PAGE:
Polina Tibets, Head of Due Diligence at Digital Knights
After a two year hiatus, Techstars finally revived its Startup Weekend in Berlin, which took place earlier this month. The intense, 54-hour event brings together the brightest minds around to create startups from scratch, and pits them against each other in a competition format. Students and professionals from a range of backgrounds participate – demonstrating that anyone can have a great business mind, regardless of background or expertise!
“Startup Weekend is a must-do for everyone who wants to be an entrepreneur. Shortening the experience from six months (usually) to one weekend shows if you’re ready for the role.” – Dinarte Jesus, athlead.de co-founder and Grandpal team member.
I was eager to join this event for the second time (having first participated in June of 2016 in Monterrey, Mexico) simply because I love the notion that anyone can develop an idea and nurture it to solve global issues at scale. Isn’t that cool? The satisfaction of solving real life problems and making money out of it is absolutely exceptional and gives such a big thrill that I knew I had to be a part of it again. My team also won last year by the way (you can check out the winning product, Clean 2 Build, here), so I wanted to see if I could do it in Berlin too!
“Startup Weekend is a crazy experience. You arrive on a Friday evening, pitch an idea, and a team of random participants forms. I got lucky to have an amazing bunch of people work with me over this weekend.” – Brian Daly, Network Catalyst at Techstars, and Grandpal team member.
The weekend went something like this:
Day 1: Meet, Pitch, and Team Up – In just a few hours most of the attendees pitched their ideas, created teams, and got ready to work.
Day 2: Learn & Work – Everyone showed up early and started cracking! Mentors floated around visiting teams and offered useful advice and direction.
Day 3: Present & Choose – Teams made final preparations and pitched onstage to a panel of judges. Judges included HTW Berlin entrepreneurship professor Heike Holzner, Global VP for SAP .iO Fund Alexa Gorman, and Zoi partner Wolfgang Baudendistel.
The pitching process drew out ideas like a social video challenge app and a modern garden design platform, but our team ended up moving forward to create Grandpal – a platform that allows family members to book and pay for social care by finding a ‘Pal’ in the neighborhood willing to invest quality time with their elders. We wanted to remind society how valuable our elders are and create meaningful social bonds.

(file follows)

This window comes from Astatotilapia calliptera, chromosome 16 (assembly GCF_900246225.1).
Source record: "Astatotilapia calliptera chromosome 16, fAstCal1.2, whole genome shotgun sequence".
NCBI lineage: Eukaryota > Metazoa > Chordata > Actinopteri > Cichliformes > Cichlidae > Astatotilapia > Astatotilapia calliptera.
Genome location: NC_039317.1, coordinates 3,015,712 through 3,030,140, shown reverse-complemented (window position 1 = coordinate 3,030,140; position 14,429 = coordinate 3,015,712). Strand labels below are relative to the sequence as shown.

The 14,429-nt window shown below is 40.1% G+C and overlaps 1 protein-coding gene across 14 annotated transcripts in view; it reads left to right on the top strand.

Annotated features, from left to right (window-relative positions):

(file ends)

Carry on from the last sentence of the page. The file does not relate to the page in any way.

After pitching our idea to the judges, I am pleased and proud to say Grandpal won! The judges thought that while this was a really good idea with a lot of value to a huge part of society, it was the only one with a social community angle and I believe this is what set it apart from the other great ideas presented. The judges decided it not only had the highest viability, but it also held the most potential for social impact in a meaningful way. All in all, winning the competition was without a doubt the best way to end a fun weekend full of learning, growing ideas, and thinking with different perspectives. Still, this weekend proves that it’s not about the ideas, it is about making them happen. The amount of satisfaction we all got by learning to work through real-world issues and the challenges companies face when trying to build solutions around them was amazing. I think this is the kind of learning that we all crave as entrepreneurs.
What I have learned:
The most important takeaway from Startup Weekend is that you need to bring an undeveloped idea and see where it leads you. That means you can’t have started to build a social following, written any code, or otherwise started to build your idea prior to the event. But there are still some things you can (and should) do that will help you out on the weekend and that are still in the spirit of the event.
How to prepare?
If you haven’t read it, then you really should check out The Lean Startup by Eric Ries, as many of the principles and methodologies that are utilized over the weekend are inspired by this book.
Get familiarized with the Business Canvas model, you will develop this further with your team on the weekend, but the idea is that you should have a basic understanding of the business model behind your idea, or how to create one.
Have an idea? Pitch it as a starting point! Don’t get married to it, it will evolve over the course of the 54 hours. Think about the Blue Ocean Strategy. Remember, being open to new ideas from your team members will lead to a better end result.
So your idea didn’t make it to the top or you didn’t feel like pitching? Join a team that you believe in. Don’t chose an idea just because you think it might win. Observe the synergies after the pitch and talk to the individuals that presented, see what you can give to the people regarding the project.
Use the network! You are going to be in a room full of people from different backgrounds, embrace it and ask for contributions.
Creating a startup in 54 hours is super challenging and feels impossible, but we proved that it can be done with teamwork and perseverance. Can’t wait for next year and the chance to go 3-for-3!
Polina Tibets can be found mentoring and participating in various events in the Berlin startup community and elsewhere. To reach out for future events, reach her at firstname.lastname@example.org or on LinkedIn.